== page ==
The Victoria Theatre and Concert Hall was gazetted as national monument in 1992. From 2010 to 2014, it underwent another major facelift that cost $158 million. It was reopened on 15 July 2014 with a performance by the SSO to celebrate the occasion.
11 - Parliament House
The new Parliament House was officially opened in 1999. Space constraints had been an issue at the former Parliament House from the early 1980s.
The new building was designed to incorporate elements of the old and new. The slate grey colour scheme and columned corridors is a contemporary interpretation of stateliness, while the prism-shaped top was former President Ong Teng Cheong’s modernist interpretation of the traditional dome.
The original building, which is now known as the Arts House, was home to Singapore’s Parliament from 1965 to 1999, and to the Legislative Assembly from 1955 to 1965.
In 1949, Phyllis Eu Cheng Li became one of the first women elected to public office in Singapore when she won a seat on the Municipal Commission. In a life dedicated to education and public service, she also fought for consumers’ rights and worked to involve women in politics.
More recently, in 2001, Halimah Yacob became the first Malay woman to be elected an MP. In 2013, she became the first female Speaker of Singapore.
12 - MCCY/MICA Building (Old Hill Street Police Station)
The Old Hill Street Police Station was a six-storey neo-Classical building located at the junction of Hill Street and River Valley Road. It cost $494,000 to construct in 1934 — a hefty sum back then — and was the largest police barracks in British Malaya.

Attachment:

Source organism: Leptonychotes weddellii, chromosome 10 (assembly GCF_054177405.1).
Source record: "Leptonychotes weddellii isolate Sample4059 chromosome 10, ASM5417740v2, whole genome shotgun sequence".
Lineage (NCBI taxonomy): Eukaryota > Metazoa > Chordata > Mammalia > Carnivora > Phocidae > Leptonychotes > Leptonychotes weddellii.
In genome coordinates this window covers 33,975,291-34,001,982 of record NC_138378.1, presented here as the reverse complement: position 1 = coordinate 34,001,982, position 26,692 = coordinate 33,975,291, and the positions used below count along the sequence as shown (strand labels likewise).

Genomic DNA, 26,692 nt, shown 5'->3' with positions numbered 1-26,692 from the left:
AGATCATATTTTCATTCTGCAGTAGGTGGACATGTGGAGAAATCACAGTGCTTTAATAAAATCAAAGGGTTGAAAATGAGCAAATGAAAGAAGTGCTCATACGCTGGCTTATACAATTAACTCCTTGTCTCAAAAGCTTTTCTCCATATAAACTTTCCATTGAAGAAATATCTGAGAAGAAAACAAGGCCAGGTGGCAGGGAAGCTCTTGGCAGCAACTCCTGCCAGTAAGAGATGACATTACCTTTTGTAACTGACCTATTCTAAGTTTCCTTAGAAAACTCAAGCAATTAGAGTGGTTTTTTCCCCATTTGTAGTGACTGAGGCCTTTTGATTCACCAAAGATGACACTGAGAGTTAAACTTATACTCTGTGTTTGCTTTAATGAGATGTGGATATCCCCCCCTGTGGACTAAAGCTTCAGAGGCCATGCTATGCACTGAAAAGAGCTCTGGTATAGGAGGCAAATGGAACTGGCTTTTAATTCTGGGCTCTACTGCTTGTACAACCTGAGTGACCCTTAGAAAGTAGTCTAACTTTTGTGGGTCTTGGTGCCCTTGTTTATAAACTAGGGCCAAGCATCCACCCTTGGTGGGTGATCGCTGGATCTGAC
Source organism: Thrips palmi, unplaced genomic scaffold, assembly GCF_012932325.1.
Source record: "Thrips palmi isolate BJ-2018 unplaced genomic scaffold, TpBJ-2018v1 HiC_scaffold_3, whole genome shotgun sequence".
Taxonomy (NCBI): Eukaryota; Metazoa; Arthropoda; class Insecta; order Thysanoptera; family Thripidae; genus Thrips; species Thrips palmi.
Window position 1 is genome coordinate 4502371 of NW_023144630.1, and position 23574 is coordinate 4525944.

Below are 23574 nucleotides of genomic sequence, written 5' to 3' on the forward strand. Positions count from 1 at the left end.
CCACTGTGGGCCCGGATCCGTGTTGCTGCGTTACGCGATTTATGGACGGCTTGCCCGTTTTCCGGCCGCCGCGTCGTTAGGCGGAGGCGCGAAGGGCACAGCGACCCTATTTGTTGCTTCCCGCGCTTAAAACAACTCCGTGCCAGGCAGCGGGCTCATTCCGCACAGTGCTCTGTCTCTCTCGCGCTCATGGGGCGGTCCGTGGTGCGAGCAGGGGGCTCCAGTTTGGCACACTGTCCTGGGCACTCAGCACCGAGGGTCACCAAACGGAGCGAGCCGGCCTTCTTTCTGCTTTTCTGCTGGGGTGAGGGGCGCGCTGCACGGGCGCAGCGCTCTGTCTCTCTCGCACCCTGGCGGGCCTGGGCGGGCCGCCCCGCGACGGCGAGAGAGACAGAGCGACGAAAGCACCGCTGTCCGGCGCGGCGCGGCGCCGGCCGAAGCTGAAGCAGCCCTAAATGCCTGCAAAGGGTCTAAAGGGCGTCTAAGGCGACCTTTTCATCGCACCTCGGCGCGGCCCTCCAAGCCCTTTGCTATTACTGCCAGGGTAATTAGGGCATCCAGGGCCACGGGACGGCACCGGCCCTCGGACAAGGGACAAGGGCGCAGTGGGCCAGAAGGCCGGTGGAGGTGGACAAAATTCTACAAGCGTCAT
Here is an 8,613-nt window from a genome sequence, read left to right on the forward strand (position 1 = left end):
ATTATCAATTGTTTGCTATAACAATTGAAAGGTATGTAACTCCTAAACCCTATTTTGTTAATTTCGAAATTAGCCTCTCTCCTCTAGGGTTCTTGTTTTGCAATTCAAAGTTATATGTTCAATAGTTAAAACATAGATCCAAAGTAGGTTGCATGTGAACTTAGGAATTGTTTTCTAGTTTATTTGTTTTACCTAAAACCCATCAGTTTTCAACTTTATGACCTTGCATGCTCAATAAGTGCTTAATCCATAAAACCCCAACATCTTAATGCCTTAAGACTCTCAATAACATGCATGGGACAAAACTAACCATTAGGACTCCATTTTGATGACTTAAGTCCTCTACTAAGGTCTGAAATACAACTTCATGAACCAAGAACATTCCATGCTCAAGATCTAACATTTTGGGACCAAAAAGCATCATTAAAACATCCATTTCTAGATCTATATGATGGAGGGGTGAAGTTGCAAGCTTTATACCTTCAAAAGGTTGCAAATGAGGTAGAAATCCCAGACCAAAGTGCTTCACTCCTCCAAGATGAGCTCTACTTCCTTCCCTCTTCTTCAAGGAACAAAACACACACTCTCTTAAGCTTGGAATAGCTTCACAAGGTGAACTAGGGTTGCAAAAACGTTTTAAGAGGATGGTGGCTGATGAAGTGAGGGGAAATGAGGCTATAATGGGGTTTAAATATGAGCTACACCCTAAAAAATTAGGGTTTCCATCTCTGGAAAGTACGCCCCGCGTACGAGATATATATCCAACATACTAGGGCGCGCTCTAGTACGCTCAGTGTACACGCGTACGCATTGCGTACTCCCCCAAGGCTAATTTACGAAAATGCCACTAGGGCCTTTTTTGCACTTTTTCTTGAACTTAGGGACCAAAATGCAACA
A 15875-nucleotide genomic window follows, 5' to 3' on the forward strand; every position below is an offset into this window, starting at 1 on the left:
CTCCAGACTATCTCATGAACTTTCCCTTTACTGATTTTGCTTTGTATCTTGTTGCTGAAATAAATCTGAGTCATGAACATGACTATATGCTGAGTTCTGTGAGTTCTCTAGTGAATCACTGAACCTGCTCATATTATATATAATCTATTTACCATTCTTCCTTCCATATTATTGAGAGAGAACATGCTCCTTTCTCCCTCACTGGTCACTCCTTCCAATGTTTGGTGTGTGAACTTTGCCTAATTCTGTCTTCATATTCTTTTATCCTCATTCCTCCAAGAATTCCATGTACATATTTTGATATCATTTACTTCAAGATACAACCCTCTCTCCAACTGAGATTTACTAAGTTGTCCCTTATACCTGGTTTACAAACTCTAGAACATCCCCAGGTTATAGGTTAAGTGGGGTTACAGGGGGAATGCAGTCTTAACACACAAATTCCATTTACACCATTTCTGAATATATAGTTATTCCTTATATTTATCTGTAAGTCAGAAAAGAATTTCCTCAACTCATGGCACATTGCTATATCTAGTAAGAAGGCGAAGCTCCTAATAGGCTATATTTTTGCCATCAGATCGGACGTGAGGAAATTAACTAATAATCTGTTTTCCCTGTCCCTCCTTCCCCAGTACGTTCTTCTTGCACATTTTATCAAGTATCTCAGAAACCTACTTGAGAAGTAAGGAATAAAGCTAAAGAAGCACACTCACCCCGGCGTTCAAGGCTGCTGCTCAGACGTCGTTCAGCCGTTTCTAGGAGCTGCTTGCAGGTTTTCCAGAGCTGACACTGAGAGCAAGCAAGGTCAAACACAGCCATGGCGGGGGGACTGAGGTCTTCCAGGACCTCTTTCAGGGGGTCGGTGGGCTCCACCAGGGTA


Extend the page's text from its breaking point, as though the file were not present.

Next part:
The spacious compound also housed a parade ground, quarters for the staff and their families, playgrounds for the children of the European police officers, and also Singapore’s first jail.
During World War II, the Hill Street Police Station, like the Central Police Station, was commandeered by the Japanese.
The building was gazetted as a national monument in 1998. It is used today by the Ministry of Communications and Information (MCI) and Ministry of Culture, Community and Youth, including the National Arts Council, the National Heritage Board and the Media Development Authority.
Recruitment of women to the Singapore police force started only in the 1950. One of 10 women who responded to the initial call, Mary Quintal rapidly rose through the ranks to become, in 1961, the first woman assistant superintendent of police.
13 - Armenian Church
Armenian Street is a shortened version of the road’s original name, Armenian Church Street.
It was named for the Armenian Apostolic Church of Saint Gregory, which was constructed in 1836, and is the oldest church in Singapore.
Agnes Joaquim was a regular volunteer there. A skilled horticulturalist, she was the first woman in the world to breed a hybrid orchid. Her orchid won the prize for the rarest orchid at the 1899 annual flower show. The Vanda Miss Joaquim, named after her, was chosen in 1981 as Singapore’s national flower because of its resilience and year round blooming quality.
14 - YWCA Fort Canning Lodge
The Young Women’s Christian Association was founded in 1875 by British missionary Sophia Cooke to provide education and a support group for women and girls.
Over the years, the YWCA has consistently dedicated their work to not only help women and children but also the community as a whole regardless of race and religion. It created opportunities and organized programmes for social interaction, self- enrichment in addition to providing social aid through financial assistance, hostel for girls, and childcare centres.